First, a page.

|Publication number||US5016373 A|
|Application number||US 07/611,461|
|Publication date||May 21, 1991|
|Filing date||Nov 6, 1990|
|Priority date||Sep 19, 1988|
|Publication number||07611461, 611461, US 5016373 A, US 5016373A, US-A-5016373, US5016373 A, US5016373A|
|Inventors||Mark H. Theno|
|Original Assignee||Theno Mark H|
|Export Citation||BiBTeX, EndNote, RefMan|
|Patent Citations (22), Referenced by (24), Classifications (9), Legal Events (4)|
|External Links: USPTO, USPTO Assignment, Espacenet|
This application is a continuation of application number 245,509, filed 9/19/88, now abandoned.
1. Field of the Invention
This invention generally relates to collage sheets and, more specifically, to a reusable collage sheet that can be unrolled to hold and display greeting cards or other slogans in an attractive manner where they are readily visible to a person.
2. Description of the Prior Art
The concept of display structures or devices for holding paper or signs is old in the art. Typically, the prior art devices have some type of surface where a slogan or paper can be attached to.
The 1927 Leppke U.S. Pat. No. 1,624,741 shows a display device with a metal backing board that can receive and hold magnetized articles that have letters or pictures of items secured to the magnetized article.
The 1928 Oberheu U.S. Pat. No. 1,676,835 shows a sign supporting device with members that have adhesives on to support and hold a sign in place by permitting the user to fasten the member to both the window and the sign.
The 1928 Hansen U.S. patent shows an interchangeable sign or bulletin board that holds articles on the surface through magnetized materials.
The 1936 Pendergast U.S. Pat. No. 2,046,924 shows an article or display sign coated with an adhesive for attachment to windows or the like.
The 1952 Heggedal U.S. Pat. No. 2,586,039 shows a display board for photos or the like in which the adhesion between the two objects is obtained by a sheet of flat, flexible vinyl chloride which is pressed against a glass to permit the material to self-adhere to the glass through the coaction of the glass and the flexible sheet of vinyl chloride.
The 1956 Berman U.S. patent shows a visual display device having a board with strips of adhesive film that are not readily visible from a substantial distance from the panel but are visible from close up. Display characters can be attached to the tape to create a display.
The 1959 Brennan U.S. Pat. No. 2,914,873 shows a backing board having a pebbled surface of an adhesive that can be used to mount articles on the board.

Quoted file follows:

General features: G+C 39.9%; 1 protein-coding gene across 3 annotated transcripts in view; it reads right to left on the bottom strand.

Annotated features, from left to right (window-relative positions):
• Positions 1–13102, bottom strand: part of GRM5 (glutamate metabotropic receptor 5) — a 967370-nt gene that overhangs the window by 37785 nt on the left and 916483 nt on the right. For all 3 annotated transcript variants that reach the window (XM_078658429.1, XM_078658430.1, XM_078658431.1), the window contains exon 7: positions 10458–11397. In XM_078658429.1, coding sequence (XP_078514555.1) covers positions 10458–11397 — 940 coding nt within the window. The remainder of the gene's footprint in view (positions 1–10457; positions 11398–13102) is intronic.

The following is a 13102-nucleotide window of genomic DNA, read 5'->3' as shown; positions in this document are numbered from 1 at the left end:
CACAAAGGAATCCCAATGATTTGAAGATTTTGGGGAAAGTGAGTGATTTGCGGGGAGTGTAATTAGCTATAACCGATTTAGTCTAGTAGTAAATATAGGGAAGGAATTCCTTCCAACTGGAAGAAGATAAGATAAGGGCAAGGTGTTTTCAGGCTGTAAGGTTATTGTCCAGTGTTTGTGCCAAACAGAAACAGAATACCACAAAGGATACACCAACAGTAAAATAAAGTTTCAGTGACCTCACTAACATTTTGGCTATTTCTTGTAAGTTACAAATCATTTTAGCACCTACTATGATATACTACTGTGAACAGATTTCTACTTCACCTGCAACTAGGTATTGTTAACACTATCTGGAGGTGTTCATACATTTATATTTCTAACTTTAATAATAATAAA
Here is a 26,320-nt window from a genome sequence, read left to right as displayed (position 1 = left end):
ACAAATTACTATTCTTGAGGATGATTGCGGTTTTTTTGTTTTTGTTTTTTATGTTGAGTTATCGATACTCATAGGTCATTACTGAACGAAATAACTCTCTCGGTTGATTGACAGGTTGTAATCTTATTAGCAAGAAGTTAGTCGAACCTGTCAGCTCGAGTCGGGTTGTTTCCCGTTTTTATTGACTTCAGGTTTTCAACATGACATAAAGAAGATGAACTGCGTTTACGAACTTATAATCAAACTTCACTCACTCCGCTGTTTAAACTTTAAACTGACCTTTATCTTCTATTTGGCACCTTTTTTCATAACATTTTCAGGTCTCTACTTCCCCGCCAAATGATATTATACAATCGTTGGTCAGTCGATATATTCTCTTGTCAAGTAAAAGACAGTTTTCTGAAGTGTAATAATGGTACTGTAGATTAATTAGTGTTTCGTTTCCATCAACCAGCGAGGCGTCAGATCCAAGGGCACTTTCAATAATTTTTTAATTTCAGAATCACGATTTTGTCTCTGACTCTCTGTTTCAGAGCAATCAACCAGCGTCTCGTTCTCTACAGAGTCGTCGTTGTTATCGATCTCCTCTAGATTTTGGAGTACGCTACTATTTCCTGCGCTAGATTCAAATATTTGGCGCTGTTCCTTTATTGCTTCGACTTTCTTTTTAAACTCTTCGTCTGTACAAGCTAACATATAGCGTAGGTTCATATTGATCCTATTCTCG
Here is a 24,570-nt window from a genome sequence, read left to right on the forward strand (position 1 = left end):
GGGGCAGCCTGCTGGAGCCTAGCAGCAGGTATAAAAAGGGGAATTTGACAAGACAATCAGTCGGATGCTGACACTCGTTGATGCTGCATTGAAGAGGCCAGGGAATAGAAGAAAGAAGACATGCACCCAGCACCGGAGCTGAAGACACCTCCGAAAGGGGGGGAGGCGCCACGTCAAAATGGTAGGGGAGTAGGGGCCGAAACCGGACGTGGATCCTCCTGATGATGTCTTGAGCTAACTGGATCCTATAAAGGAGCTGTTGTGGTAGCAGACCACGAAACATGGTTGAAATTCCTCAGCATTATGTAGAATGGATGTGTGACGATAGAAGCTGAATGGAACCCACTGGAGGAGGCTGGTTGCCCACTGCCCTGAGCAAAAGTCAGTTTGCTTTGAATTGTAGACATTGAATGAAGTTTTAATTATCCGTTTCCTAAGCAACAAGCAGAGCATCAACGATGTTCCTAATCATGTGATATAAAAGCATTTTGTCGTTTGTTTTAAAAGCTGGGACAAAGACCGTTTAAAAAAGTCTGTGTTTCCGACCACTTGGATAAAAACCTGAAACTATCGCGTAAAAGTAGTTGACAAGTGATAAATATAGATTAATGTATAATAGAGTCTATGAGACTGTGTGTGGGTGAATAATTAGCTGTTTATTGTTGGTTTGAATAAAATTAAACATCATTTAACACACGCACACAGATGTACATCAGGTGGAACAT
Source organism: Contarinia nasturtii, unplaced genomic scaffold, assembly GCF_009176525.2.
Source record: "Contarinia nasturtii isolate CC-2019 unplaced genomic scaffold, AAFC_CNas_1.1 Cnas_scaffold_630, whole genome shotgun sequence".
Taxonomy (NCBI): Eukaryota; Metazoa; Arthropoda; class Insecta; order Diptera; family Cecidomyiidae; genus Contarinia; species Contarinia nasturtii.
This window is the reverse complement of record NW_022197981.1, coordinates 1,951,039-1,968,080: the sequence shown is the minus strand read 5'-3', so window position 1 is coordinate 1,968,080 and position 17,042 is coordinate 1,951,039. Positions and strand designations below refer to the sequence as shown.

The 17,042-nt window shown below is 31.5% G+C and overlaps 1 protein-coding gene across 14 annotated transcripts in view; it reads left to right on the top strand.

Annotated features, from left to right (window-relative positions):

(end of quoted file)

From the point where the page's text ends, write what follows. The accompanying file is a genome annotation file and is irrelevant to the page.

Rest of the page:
The 1972 Cram U.S. Pat. No. 3,671,004 shows a hanger for a lightweight sheet of relatively stiff colored material that is hung from a wire hanger made of a U-shaped channel that fits over the ends of the sheet of material. The channels prevent the sheets from curling up when the the hanger is located on a wall.
The 1973 Swasey U.S. Pat. No. 3,734,816 shows a laminated display board having a renewable tack surface for hanging article thereon.
FIG. 1 shows a pictorial view of my invention in a partially rolled up condition;
FIG. 2 shows a sectional view of an end cap and a portion of the take up roll;
FIG. 3 shows my collage sheet hanging on a wall;
FIG. 4 shows a cutaway view of the lower portion of my collage sheet.
Briefly, the present invention comprises a collage sheet that can be unrolled to the desired length to hold and display items such as signs or greeting cards. The collage sheet includes a decorative sheet of material wound on a support tube with an adhesive on one side of the sheet to fasten articles thereto. The tube permits the material to be wound or unwound to the proper length as well as acting as a stiffener for the top portion of the collage sheet. A lower support member holds the lower edge of the material to keep the collage sheet from curling. If a portion of the collage sheet should become soiled the user merely cuts off the soiled end and reinserts the bottom support member on the material to provide a fresh looking collage sheet.
Referring to FIG. 1 reference numeral 10 identifies my hanging collage sheet with an adjustable hanging surface 11 for temporarily attaching signs or greeting cards thereto. Located on one surface of rolled sheet 16 is a transparent pressure sensitive adhesive 11 and on the back surface is a layer of release material 23 that permits the collage sheet to be rerolled after use. Located on each end of collage sheet 10 is an end cap 19 that forms a friction fit in a hollow cylindrical support core 12. A string 13 for hanging collage sheet 10 on a wall extends through the material support cylinder 12 and through the end caps 19 located on the ends of support cylinder 12. Support cylinder 12 is preferably made of a light material such as polymer plastic or a stiff cardboard that will retain its cylindrical shape when hung on a wall.
Collage sheet 10 cam be made of any number of different colored material so that the collage sheet 10 has its own decorative appearance which is framed by the rolled material at the top of the collage sheet and a rib 15 located at the bottom of collage sheet 10.
FIG. 4 illustrates how rib 15 engages sheet 16 at rib edges 30 and 31. Since rib 15 is made from a rigid yet flexible material the user can pry edges 30 and 31 apart to remove rib 15. Located in the folded over end of sheet 16 and at the bottom of rib 15 is a cylindrical metal rod 33 that extends lengthwise through rib 15 to provide weight to hold sheet 16 from curling upward after it is unrolled from cylinder 12. Rod 33 is sandwiched on the adhesive side of sheet 16 so that adhesive 11 holds rod 33 from slipping out of rib 15. In the embodiment shown material 16 wraps around rod 33 and back on itself at region 18 to securely fasten rod 33 to sheet 16. The coaction of the rod 33 wrapped in material 16 with rib 15 coacts to also form a mechanical interlock that aids in retention of rib 15 on the end of sheet 16.